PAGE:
The chaplains and the staff of the Houston International Seafarers’ Center are adapting to the new reality of port business as they look for innovative ways to continue serving the seafarers. Since the crews may not be able to leave the ship to come ashore, the chaplains instead go to the crews. Rev. Largent describes her position as a “world missionary – without the travel expenses,” because the chaplains are able to interact with so many people and cultures from around the world. They are also often the first, and sometimes only, ambassadors of the port, welcoming the seafarers to Houston with Texas hospitality.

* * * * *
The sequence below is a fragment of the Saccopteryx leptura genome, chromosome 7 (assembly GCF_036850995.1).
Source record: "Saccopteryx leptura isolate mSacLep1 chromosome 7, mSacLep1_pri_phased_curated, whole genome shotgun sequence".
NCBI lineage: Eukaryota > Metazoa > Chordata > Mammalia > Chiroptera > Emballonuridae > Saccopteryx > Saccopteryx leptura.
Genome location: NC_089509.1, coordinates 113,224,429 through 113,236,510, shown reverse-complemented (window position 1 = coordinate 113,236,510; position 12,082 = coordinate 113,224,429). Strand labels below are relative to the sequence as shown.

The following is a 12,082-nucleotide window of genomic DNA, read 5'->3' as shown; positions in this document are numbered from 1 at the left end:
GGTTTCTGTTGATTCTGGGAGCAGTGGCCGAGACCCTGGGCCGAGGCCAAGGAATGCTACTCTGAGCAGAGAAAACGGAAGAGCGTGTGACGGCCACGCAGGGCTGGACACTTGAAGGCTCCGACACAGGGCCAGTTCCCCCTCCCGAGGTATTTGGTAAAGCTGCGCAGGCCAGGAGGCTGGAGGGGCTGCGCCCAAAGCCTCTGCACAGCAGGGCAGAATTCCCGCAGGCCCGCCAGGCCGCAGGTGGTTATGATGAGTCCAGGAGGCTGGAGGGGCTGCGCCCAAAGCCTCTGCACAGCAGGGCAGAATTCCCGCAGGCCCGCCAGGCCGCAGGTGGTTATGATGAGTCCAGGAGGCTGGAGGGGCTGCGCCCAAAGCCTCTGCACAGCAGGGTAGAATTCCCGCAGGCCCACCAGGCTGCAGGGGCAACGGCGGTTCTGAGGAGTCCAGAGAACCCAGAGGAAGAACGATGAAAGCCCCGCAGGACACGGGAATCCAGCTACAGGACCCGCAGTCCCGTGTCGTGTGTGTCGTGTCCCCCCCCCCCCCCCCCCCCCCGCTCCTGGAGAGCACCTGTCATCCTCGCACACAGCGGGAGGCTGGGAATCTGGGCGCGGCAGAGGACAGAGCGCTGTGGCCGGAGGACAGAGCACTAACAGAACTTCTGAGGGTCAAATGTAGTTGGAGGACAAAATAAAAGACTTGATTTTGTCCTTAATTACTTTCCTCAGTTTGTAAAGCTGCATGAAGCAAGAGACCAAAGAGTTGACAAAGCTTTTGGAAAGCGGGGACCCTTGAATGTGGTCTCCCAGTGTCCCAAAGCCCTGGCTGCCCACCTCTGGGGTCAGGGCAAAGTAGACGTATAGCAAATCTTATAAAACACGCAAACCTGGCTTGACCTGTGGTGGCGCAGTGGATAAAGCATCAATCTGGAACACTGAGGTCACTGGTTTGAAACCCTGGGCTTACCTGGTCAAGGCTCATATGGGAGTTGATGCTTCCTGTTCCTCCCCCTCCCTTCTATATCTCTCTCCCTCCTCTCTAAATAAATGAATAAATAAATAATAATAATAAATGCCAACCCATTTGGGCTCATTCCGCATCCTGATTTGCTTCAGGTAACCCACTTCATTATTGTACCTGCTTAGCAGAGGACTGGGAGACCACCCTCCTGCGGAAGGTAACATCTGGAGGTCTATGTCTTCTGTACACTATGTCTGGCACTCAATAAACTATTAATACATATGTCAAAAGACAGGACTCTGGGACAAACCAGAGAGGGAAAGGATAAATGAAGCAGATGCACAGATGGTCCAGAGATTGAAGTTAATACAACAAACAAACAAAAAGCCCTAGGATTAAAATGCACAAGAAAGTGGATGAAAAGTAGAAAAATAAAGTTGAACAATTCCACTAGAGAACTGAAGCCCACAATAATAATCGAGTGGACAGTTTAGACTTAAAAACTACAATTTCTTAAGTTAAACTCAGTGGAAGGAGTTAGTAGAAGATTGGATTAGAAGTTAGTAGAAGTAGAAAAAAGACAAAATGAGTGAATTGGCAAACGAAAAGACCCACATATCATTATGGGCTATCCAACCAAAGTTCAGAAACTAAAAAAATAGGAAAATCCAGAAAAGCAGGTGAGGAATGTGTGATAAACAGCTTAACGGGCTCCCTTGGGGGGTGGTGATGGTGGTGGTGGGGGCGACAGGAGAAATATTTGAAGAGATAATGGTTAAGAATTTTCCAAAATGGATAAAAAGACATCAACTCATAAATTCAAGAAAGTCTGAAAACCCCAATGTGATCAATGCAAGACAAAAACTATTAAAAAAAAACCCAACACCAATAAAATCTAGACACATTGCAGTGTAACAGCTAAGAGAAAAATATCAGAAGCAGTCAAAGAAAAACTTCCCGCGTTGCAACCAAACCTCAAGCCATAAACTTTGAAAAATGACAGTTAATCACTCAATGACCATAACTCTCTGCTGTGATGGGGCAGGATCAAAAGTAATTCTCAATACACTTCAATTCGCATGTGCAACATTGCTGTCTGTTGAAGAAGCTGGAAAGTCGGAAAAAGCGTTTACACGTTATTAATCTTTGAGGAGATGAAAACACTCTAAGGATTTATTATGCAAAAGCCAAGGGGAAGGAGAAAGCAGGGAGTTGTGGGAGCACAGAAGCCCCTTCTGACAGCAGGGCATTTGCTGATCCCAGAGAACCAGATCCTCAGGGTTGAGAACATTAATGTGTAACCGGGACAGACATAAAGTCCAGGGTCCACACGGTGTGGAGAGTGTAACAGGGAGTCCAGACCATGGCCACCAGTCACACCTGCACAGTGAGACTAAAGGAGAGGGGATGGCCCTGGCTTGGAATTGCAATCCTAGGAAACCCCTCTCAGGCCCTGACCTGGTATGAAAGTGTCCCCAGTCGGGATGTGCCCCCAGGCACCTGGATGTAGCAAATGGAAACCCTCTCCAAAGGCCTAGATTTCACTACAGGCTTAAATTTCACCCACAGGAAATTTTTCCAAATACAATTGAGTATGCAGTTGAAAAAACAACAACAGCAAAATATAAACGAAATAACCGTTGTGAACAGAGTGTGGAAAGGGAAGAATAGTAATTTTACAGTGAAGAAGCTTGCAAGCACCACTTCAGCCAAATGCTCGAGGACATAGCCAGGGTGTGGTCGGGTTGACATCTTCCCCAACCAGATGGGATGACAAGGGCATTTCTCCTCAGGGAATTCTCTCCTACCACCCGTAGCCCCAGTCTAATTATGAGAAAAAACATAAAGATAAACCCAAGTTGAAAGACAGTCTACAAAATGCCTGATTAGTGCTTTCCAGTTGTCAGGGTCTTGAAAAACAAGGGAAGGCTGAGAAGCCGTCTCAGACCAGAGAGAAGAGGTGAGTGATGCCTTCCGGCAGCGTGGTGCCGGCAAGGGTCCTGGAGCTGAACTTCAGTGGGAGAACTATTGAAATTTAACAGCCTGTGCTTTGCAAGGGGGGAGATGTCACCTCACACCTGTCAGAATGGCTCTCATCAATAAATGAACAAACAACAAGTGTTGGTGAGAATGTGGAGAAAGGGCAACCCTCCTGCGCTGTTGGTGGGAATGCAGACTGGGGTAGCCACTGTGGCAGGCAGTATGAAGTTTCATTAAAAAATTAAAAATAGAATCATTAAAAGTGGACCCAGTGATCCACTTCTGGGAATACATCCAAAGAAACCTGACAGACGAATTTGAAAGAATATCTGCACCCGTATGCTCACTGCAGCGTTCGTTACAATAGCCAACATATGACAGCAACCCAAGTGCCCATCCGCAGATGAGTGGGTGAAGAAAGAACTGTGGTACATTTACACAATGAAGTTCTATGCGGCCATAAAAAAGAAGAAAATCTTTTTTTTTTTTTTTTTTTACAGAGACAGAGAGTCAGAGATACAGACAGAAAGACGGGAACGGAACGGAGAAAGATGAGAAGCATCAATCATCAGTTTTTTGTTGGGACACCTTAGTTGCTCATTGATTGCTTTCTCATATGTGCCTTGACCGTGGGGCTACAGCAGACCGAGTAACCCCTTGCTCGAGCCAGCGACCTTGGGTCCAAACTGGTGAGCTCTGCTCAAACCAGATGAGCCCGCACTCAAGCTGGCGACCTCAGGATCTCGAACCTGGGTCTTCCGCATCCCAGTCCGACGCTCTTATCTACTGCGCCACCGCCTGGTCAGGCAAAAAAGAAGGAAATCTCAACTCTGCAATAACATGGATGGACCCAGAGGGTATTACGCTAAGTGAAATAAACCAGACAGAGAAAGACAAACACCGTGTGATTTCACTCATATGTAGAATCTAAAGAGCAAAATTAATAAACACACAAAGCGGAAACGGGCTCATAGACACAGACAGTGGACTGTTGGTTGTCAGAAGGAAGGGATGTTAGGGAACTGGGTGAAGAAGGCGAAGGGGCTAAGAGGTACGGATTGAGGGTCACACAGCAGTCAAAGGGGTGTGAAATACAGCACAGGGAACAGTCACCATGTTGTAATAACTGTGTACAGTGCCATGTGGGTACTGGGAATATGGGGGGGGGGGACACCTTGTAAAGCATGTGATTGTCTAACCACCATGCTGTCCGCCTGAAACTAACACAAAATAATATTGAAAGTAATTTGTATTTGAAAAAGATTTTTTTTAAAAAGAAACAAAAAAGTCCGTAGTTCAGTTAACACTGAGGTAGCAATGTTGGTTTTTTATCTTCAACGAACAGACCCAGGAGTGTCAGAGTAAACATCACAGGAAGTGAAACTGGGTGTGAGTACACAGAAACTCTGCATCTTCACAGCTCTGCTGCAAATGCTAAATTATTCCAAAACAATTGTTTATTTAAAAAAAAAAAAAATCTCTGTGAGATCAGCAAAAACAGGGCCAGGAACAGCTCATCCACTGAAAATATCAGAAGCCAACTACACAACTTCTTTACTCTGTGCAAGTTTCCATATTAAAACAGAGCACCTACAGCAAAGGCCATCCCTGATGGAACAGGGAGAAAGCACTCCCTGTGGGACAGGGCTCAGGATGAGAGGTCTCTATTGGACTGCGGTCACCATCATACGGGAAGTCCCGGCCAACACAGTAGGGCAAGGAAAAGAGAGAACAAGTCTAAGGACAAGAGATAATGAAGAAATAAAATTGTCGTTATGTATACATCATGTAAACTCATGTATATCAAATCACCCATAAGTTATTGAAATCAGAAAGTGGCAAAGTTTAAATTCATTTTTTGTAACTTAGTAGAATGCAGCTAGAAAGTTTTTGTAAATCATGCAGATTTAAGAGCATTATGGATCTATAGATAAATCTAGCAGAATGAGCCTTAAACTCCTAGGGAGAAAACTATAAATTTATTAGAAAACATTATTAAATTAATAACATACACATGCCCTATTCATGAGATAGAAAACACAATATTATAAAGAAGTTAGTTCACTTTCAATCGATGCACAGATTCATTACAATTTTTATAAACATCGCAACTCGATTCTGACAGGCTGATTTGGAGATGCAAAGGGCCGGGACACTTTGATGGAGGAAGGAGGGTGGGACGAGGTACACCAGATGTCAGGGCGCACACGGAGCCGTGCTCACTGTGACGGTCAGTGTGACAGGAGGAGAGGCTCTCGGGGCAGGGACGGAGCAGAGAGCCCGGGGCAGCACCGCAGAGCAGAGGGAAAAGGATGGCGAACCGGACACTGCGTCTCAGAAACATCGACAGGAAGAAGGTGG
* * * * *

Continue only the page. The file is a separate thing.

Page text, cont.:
Each of the three on-duty chaplains will board six to eight vessels per day. They make every effort for the visit to occur at the first dock the vessel calls on while in port. Chaplains bring along some basic necessities and gifts for the crewmembers – toiletries, books, Bibles, playing cards, and a Wi-Fi hotspot. By demonstrating to the crew that they care about their safety and comfort, Rev. Largent finds that the chaplains are more likely to connect with the crewmembers on a more personal level. For some seafarers, that manifests as prayer requests and for others, simply life counseling. Still others look to the chaplains for help in more drastic situations, such as when they have not been paid in months or are ill but not allowed to leave the vessel to get to a hospital.